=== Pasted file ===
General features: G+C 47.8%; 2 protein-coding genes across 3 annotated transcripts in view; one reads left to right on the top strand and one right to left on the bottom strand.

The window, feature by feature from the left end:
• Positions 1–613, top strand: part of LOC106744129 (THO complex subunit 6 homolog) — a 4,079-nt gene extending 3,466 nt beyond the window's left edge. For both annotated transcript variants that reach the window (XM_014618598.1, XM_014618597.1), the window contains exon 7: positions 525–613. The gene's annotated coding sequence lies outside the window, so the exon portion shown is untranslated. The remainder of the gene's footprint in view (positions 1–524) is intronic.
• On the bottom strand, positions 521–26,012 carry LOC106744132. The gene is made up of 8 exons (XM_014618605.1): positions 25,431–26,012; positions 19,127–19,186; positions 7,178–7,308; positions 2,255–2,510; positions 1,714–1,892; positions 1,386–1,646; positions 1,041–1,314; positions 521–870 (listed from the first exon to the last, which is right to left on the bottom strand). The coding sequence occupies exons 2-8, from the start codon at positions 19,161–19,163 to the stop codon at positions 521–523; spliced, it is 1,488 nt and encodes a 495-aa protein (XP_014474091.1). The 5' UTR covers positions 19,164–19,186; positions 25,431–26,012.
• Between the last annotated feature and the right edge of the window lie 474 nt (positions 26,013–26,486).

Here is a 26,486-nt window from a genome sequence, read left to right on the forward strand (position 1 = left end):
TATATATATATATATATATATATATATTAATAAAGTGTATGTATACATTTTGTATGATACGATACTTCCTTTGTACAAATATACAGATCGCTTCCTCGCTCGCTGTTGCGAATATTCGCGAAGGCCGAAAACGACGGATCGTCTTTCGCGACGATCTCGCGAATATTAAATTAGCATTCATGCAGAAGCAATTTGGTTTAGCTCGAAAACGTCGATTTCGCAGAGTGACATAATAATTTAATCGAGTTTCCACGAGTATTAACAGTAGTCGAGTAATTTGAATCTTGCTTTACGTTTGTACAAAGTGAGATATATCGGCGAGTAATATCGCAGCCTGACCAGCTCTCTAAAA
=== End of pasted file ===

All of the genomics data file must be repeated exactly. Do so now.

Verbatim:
General features: G+C 47.8%; 2 protein-coding genes across 3 annotated transcripts in view; one reads left to right on the top strand and one right to left on the bottom strand.

The window, feature by feature from the left end:
• Positions 1–613, top strand: part of LOC106744129 (THO complex subunit 6 homolog) — a 4,079-nt gene extending 3,466 nt beyond the window's left edge. For both annotated transcript variants that reach the window (XM_014618598.1, XM_014618597.1), the window contains exon 7: positions 525–613. The gene's annotated coding sequence lies outside the window, so the exon portion shown is untranslated. The remainder of the gene's footprint in view (positions 1–524) is intronic.
• On the bottom strand, positions 521–26,012 carry LOC106744132. The gene is made up of 8 exons (XM_014618605.1): positions 25,431–26,012; positions 19,127–19,186; positions 7,178–7,308; positions 2,255–2,510; positions 1,714–1,892; positions 1,386–1,646; positions 1,041–1,314; positions 521–870 (listed from the first exon to the last, which is right to left on the bottom strand). The coding sequence occupies exons 2-8, from the start codon at positions 19,161–19,163 to the stop codon at positions 521–523; spliced, it is 1,488 nt and encodes a 495-aa protein (XP_014474091.1). The 5' UTR covers positions 19,164–19,186; positions 25,431–26,012.
• Between the last annotated feature and the right edge of the window lie 474 nt (positions 26,013–26,486).

Here is a 26,486-nt window from a genome sequence, read left to right on the forward strand (position 1 = left end):
TATATATATATATATATATATATATATTAATAAAGTGTATGTATACATTTTGTATGATACGATACTTCCTTTGTACAAATATACAGATCGCTTCCTCGCTCGCTGTTGCGAATATTCGCGAAGGCCGAAAACGACGGATCGTCTTTCGCGACGATCTCGCGAATATTAAATTAGCATTCATGCAGAAGCAATTTGGTTTAGCTCGAAAACGTCGATTTCGCAGAGTGACATAATAATTTAATCGAGTTTCCACGAGTATTAACAGTAGTCGAGTAATTTGAATCTTGCTTTACGTTTGTACAAAGTGAGATATATCGGCGAGTAATATCGCAGCCTGACCAGCTCTCTAAAA